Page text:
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Stop SQL server from rounding precise calculations

    Question

  • Hi,

    I'm trying to caluclate some very extact figures using a fairly complicated algorithm and I'm getting wild variances in the output. I've tracked it down and it would seem SQL server rounds when ever it feels like it.

    Here is a simplified version of my problem...

    DECLARE

    @A DECIMAL(38,17), @B DECIMAL(38,17)

    SELECT

    @A = 55.5147203733824, @B = 53.2679199504953

    SELECT

    A, B, A - B AS c

    , (A-B)/ B AS PC

     

    FROM

     

    (SELECT @A AS A, @B AS B

    )

    x

    As you can see PC has been round down considerably. If I explicitly tell SQL server to use more memory for the calc I still don't get the precision I've requested.

    eg.

    ,(CAST( A AS DECIMAL(38,17)) - CAST( B AS DECIMAL(38,17))) / CAST( B AS DECIMAL(38,17)) AS PC_CAST

    Casting the input has no effect at all. 

    Thanks,

    Gary

    Tuesday, July 06, 2010 11:34 AM

Answers

  • I've tracked it down and it would seem SQL server rounds when ever it feels like it.

    Here is a simplified version of my problem...

    DECLARE

    @A DECIMAL(38,17), @B DECIMAL(38,17)

    You are pushing SQL Server to the limit, and forcing it to round.

    If you multiply two numbers of 2 digits, then the end result could take up to 4 digits. If you multiply two number of 3 digits, the end result could take up to 6 digits.

    Similar rules apply when you divide number, etc.

    The maximum precision of decimal is 38 digits, and you have declared the variables as such. This means that all room to "grow" the end result in precision is made impossible. If I change the definition of @A and @B to DECIMAL(15,13) then I get this result:

    A                 B                 c                  PC                                       

    ----------------- ----------------- ------------------ ---------------------------------------- 

    55.5147203733824  53.2679199504953  2.2468004228871    .0421792408071344002616

    Are those the results you were looking for?

    Look up the topic "Precision, Scale, and Length (Transact-SQL)" in BOL. It will tell you exactly how precision and scale determine the maximum precision and scale after performing mathematical operations.

    -- 

    Gert-Jan

     

    • Marked as answer by KJian_ Monday, July 12, 2010 6:03 AM
    Tuesday, July 06, 2010 4:57 PM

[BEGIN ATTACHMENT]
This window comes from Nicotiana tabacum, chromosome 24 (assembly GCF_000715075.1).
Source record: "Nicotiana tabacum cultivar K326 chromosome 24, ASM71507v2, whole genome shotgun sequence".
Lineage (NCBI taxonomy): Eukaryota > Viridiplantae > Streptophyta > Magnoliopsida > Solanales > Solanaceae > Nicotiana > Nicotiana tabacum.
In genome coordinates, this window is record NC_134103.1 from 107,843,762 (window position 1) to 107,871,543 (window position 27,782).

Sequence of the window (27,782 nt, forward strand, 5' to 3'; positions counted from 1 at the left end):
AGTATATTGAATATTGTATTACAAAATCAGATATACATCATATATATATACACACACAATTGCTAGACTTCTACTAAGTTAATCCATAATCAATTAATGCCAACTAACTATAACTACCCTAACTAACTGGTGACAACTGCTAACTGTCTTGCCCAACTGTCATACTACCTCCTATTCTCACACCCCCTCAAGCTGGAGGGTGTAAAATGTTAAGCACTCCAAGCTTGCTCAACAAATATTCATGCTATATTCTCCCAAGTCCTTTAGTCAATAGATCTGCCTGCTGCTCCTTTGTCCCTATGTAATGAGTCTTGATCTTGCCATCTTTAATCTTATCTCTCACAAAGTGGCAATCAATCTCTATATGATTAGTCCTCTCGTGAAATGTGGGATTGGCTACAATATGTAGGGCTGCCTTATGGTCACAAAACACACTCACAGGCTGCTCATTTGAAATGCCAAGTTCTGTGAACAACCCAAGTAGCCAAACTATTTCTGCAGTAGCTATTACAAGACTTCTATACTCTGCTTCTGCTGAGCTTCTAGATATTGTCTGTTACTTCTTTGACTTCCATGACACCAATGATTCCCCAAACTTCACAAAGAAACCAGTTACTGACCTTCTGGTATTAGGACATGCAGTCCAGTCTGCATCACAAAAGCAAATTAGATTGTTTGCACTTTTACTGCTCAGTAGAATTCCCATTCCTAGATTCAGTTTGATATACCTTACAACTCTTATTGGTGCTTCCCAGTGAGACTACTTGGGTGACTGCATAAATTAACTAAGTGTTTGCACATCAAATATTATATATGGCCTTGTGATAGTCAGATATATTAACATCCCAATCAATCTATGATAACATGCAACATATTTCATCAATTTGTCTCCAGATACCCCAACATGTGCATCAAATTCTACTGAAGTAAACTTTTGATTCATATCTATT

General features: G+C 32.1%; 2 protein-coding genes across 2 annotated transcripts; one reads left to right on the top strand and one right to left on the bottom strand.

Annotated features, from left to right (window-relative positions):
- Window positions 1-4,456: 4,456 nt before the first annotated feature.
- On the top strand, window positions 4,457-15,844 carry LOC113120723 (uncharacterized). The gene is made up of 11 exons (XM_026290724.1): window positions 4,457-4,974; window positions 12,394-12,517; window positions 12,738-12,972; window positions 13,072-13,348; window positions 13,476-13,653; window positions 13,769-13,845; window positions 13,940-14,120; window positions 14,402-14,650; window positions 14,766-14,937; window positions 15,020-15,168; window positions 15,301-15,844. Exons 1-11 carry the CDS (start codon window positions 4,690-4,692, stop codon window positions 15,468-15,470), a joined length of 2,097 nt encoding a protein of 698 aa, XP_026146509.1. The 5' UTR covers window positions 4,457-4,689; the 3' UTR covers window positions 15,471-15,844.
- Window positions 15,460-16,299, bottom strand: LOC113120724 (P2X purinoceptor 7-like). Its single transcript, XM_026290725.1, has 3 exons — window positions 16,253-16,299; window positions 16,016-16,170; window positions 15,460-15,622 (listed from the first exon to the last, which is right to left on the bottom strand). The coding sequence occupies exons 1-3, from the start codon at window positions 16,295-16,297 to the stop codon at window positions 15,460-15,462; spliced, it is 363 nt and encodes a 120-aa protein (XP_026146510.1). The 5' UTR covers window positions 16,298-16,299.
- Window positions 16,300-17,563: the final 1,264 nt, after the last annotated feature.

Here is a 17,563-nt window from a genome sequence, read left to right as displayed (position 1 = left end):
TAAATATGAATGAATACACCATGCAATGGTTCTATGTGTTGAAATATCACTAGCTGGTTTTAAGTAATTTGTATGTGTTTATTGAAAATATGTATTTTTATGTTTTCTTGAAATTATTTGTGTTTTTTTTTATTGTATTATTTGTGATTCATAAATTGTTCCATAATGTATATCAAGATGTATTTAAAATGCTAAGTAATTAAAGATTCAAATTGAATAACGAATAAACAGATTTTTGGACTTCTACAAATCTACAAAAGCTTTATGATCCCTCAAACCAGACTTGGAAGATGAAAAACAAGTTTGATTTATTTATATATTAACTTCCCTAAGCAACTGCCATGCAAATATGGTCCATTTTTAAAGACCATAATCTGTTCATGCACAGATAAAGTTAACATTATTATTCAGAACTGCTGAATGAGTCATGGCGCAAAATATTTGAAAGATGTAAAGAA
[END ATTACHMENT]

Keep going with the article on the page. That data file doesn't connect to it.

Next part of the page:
All replies

  • What should a desired value, can you expand a little bit?


    Best Regards, Uri Dimant SQL Server MVP http://dimantdatabasesolutions.blogspot.com/ http://sqlblog.com/blogs/uri_dimant/
    Tuesday, July 06, 2010 11:39 AM
    Answerer
  • What should a desired value, can you expand a little bit?


    Best Regards, Uri Dimant SQL Server MVP http://dimantdatabasesolutions.blogspot.com/ http://sqlblog.com/blogs/uri_dimant/
    Tuesday, July 06, 2010 11:39 AM
    Answerer
  • I've tracked it down and it would seem SQL server rounds when ever it feels like it.

    Here is a simplified version of my problem...

    DECLARE

    @A DECIMAL(38,17), @B DECIMAL(38,17)

    You are pushing SQL Server to the limit, and forcing it to round.

    If you multiply two numbers of 2 digits, then the end result could take up to 4 digits. If you multiply two number of 3 digits, the end result could take up to 6 digits.

    Similar rules apply when you divide number, etc.

    The maximum precision of decimal is 38 digits, and you have declared the variables as such. This means that all room to "grow" the end result in precision is made impossible. If I change the definition of @A and @B to DECIMAL(15,13) then I get this result:

    A                 B                 c                  PC                                       

    ----------------- ----------------- ------------------ ---------------------------------------- 

    55.5147203733824  53.2679199504953  2.2468004228871    .0421792408071344002616

    Are those the results you were looking for?

    Look up the topic "Precision, Scale, and Length (Transact-SQL)" in BOL. It will tell you exactly how precision and scale determine the maximum precision and scale after performing mathematical operations.

    -- 

    Gert-Jan

     

    • Marked as answer by KJian_ Monday, July 12, 2010 6:03 AM
    Tuesday, July 06, 2010 4:57 PM